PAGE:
Loss of [13C]glycerol carbon via the pentose cycle. Implications for gluconeogenesis measurement by mass isotoper distribution analysis

Irwin J. Kurland, Allison Alcivar, Sara Bassilian, Wai Nang P. Lee

Research output: Contribution to journalArticlepeer-review

15 Scopus citations

Abstract

Whereas many reports substantiated the suitability of using [2-13C]glycerol and Mass Isotoper Distribution Analysis for gluconeogenesis, the use of [13C]glycerol had been shown to give lower estimates of gluconeogenesis (GNG). The reason for the underestimation has been attributed to asymmetric isotope incorporation during gluconeogenesis as well as zonation of gluconeogenic enzymes and a [13C]glycerol gradient across the liver. Since the cycling of glycerol carbons through the pentose cycle pathways can introduce asymmetry in glucose labeling pattern and tracer dilution, we present here a study of the role of the pentose cycle in gluconeogenesis in Fao cells. The metabolic regulation of glucose release and gluconeogenesis by insulin was also studied. Serum-starved cells were incubated for 24 h in Dulbecco's modified Eagle's media containing 1.5 [U-13C]glycerol. Mass isotopomers of whole glucose from medium or glycogen and those of the C-1 - C-4 fragment were highly asymmetrical, typical of that resulting from the cycling of glucose carbon through the pentose cycle. Substantial exchange of tracer between hexose and pentose intermediates was observed. Our results offer an alternative mechanism for the asymmetrical labeling of glucose carbon from triose phosphate. The scrambling of 13C in hexose phosphate via the pentose phosphate cycle prior to glucose release into the medium is indistinguishable from dilution of labeled glucose by glycogen using MIDA and probably accounts for the underestimation of GNG using 13C tracer methods.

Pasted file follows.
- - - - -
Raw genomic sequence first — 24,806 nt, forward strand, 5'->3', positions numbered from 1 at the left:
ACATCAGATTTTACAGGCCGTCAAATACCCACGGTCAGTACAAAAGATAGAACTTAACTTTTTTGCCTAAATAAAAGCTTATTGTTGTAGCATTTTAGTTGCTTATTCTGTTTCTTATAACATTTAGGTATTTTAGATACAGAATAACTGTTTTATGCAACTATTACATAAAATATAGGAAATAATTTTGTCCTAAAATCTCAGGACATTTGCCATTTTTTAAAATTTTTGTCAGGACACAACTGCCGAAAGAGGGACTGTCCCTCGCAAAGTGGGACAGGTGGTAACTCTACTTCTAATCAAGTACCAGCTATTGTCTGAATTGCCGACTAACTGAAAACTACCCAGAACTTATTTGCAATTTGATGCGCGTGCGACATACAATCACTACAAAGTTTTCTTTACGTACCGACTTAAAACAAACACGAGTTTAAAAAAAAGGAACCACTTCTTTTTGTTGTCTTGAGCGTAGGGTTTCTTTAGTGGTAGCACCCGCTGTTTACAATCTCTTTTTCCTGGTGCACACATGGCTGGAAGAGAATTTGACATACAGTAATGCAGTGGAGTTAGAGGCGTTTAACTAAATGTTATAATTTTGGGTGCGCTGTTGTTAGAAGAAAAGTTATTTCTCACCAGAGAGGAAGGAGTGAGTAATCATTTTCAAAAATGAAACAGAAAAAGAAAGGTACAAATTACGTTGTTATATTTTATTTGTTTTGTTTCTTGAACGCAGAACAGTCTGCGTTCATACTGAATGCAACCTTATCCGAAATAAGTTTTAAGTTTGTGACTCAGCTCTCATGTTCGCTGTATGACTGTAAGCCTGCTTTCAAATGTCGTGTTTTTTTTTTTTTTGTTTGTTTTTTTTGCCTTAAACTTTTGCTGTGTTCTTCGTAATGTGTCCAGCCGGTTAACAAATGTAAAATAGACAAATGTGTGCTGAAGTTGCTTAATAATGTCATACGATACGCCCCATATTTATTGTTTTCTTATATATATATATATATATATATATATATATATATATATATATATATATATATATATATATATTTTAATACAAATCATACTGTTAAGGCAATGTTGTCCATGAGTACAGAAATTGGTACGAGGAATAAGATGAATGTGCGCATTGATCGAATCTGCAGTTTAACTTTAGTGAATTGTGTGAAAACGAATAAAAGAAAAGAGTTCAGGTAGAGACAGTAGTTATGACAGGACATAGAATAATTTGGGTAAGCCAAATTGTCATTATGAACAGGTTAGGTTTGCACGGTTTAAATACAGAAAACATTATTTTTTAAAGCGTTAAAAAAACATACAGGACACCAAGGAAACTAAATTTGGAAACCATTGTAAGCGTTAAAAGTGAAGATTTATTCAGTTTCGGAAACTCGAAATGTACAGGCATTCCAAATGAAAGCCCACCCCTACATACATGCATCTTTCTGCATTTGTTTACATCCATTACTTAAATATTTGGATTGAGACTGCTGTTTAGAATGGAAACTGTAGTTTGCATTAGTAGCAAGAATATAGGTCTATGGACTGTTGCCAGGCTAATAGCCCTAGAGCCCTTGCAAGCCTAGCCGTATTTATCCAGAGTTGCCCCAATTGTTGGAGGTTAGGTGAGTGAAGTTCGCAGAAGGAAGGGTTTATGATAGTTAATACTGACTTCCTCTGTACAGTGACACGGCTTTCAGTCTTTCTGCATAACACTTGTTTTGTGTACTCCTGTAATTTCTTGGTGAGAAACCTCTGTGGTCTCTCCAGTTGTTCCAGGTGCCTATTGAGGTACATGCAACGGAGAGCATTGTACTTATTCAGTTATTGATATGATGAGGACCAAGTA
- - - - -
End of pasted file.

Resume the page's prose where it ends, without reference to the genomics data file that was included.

Original languageEnglish (US)
Pages (from-to)36787-36793
Number of pages7
JournalJournal of Biological Chemistry
Volume275
Issue number47
DOIs
StatePublished - Nov 24 2000
Externally publishedYes

ASJC Scopus subject areas

  • Biochemistry
  • Molecular Biology
  • Cell Biology

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